• Variant angina. Sometimes called prinzmetal angina, this is not common and is not caused by coronary artery disease but, rather is caused by a spasm in the coronary arteries that temporarily reduces blood flow. The spams cause severe chest pain and occur in cycles, usually at rest.

Symptoms of angina

Those with angina often experience uncomfortable or painful sensations in the chest, such as crushing pressure, tightness, and even sharpness. Some people describe this feeling as a heavy weight lying on their chest, similar to an “elephant on their chest.”

Chest pain may be described as:

  • Pressure;
  • Squeezing;
  • Burning;
  • Pain that radiates to the arms, neck, jaw, shoulder, or back.

Other symptoms may include:

  • Shortness of breath;
  • Dizziness;
  • Fatigue;
  • Nausea;
  • Sweating.

Symptoms may vary based on the type of angina and its severity. The symptoms may also be similar to a heart attack. New or worsening angina should be evaluated by a physician immediately.

Women may feel angina differently

Women may experience angina symptoms differently than men do. The differences can cause women to not seek help when they need it.

Instead of chest pain, women may feel the following:

  • Nausea;
  • Shortness of breath;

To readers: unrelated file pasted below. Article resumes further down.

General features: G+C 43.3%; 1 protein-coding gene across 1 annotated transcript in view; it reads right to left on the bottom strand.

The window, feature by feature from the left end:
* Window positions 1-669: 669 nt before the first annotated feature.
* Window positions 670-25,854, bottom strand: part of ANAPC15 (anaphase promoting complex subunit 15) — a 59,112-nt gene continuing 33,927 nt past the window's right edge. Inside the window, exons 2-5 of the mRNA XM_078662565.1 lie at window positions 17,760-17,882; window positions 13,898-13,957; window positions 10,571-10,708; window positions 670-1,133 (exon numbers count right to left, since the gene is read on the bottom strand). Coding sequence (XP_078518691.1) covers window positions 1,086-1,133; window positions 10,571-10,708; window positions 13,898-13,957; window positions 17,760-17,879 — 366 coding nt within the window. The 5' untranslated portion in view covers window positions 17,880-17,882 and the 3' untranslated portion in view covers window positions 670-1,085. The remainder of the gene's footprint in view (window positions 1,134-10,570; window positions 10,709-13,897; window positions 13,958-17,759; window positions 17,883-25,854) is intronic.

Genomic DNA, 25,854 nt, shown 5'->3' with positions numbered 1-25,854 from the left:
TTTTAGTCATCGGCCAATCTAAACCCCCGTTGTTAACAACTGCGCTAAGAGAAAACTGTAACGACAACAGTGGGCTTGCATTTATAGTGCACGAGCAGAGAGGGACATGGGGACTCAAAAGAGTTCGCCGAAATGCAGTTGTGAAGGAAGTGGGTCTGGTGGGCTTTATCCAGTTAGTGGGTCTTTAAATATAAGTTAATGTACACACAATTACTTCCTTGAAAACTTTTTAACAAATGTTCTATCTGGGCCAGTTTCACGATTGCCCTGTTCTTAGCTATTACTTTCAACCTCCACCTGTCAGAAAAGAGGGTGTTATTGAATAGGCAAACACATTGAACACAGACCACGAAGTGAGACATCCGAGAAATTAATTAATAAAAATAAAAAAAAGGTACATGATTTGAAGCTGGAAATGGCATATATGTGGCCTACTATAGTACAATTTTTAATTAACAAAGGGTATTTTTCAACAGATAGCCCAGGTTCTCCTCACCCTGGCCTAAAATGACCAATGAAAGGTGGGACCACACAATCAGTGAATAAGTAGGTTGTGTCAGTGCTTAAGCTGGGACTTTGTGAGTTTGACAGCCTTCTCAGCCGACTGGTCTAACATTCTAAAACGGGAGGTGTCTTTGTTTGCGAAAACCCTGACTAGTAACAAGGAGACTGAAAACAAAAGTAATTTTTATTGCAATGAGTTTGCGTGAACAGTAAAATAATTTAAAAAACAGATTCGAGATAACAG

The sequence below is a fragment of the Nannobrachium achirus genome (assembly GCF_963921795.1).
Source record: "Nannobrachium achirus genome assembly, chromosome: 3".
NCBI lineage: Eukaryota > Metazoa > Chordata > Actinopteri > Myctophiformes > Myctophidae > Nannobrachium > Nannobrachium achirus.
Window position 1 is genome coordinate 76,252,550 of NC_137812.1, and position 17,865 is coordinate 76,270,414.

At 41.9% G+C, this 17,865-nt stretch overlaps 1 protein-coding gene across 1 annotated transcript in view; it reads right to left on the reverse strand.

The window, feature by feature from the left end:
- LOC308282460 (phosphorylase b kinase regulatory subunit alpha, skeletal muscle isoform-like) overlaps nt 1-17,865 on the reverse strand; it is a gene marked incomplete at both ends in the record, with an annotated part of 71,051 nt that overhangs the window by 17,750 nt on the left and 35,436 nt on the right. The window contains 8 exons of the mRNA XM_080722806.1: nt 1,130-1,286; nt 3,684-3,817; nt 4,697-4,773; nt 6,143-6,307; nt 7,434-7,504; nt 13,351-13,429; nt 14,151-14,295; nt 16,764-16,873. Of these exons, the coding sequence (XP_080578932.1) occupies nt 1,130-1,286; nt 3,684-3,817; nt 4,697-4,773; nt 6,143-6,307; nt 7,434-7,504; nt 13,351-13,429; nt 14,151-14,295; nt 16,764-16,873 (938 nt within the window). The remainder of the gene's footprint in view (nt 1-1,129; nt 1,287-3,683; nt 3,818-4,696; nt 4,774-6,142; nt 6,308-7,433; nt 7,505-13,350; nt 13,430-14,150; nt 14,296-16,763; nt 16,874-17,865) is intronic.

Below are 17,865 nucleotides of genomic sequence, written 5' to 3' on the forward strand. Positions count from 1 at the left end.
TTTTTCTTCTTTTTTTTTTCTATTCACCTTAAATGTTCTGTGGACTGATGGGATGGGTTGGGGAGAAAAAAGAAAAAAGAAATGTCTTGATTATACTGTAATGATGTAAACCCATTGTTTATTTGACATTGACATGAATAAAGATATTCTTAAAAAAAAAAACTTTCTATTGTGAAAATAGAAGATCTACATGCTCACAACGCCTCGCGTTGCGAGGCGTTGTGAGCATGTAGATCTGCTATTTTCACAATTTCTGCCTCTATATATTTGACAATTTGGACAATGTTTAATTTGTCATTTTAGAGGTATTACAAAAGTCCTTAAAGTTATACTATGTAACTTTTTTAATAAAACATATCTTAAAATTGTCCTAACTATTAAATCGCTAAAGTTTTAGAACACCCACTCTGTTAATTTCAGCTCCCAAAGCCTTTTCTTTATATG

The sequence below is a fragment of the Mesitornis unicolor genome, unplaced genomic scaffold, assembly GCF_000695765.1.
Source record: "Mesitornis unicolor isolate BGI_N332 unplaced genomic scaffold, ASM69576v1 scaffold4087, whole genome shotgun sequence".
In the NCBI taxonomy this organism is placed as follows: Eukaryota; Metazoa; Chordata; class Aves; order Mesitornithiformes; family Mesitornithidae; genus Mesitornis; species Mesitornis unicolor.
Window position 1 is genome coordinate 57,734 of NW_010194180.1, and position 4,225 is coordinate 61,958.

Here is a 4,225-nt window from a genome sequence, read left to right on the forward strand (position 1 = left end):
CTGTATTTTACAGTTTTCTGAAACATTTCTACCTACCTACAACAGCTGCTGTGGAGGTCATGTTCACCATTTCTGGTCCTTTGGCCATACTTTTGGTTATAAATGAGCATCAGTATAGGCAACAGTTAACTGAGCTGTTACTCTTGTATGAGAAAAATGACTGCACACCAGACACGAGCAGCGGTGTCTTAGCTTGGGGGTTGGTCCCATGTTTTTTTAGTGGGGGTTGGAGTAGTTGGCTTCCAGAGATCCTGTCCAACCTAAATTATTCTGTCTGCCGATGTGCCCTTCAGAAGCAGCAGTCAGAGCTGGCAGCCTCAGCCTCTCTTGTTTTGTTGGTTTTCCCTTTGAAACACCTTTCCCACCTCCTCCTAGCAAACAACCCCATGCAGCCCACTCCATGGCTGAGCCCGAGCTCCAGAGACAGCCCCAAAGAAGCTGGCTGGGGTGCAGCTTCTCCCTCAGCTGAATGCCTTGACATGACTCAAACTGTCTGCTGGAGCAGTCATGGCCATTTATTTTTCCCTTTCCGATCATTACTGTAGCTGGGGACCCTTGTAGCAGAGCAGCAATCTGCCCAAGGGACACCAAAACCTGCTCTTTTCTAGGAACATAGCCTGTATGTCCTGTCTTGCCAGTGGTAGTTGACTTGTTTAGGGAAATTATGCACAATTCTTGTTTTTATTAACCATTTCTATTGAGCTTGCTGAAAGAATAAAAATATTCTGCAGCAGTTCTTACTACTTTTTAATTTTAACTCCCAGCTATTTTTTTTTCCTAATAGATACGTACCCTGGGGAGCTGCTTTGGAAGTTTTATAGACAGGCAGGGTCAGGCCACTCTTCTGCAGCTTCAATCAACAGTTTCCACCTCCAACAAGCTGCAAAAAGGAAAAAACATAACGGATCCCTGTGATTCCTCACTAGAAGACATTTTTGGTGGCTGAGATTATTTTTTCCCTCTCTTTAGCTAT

• Stomach pain;
  • Discomfort in neck, jaw, teeth, and back.

Risk factors of angina

Angina is a common condition that affects nine million people in the United States. However, it can be hard to distinguish from other types of chest pain that do not necessarily involve the heart.

It is caused by a reduction of blood flow in the coronary arteries in the heart. The coronary arteries supply the heart with oxygenated blood and nutrients to survive. When the heart is not getting enough blood, it causes a condition called ischemia that leads to chest pain.

The reduction of blood flow in the coronary arteries is typically caused by fatty deposits inside the vessels narrowing the artery. This condition is considered atherosclerosis.

When the body needs more oxygen, and the heart pumps harder, such as during exercise, then it places an extra demand on the heart, causing symptoms of angina when it can’t get the excess amount of blood that it needs.

Risk factors for angina include:

  • High cholesterol;
  • High blood pressure;
  • Obesity;
  • Emotional stress;
  • Inactive lifestyle;
  • Diabetes;
  • Tobacco and illicit drug use;
  • Family history of heart disease;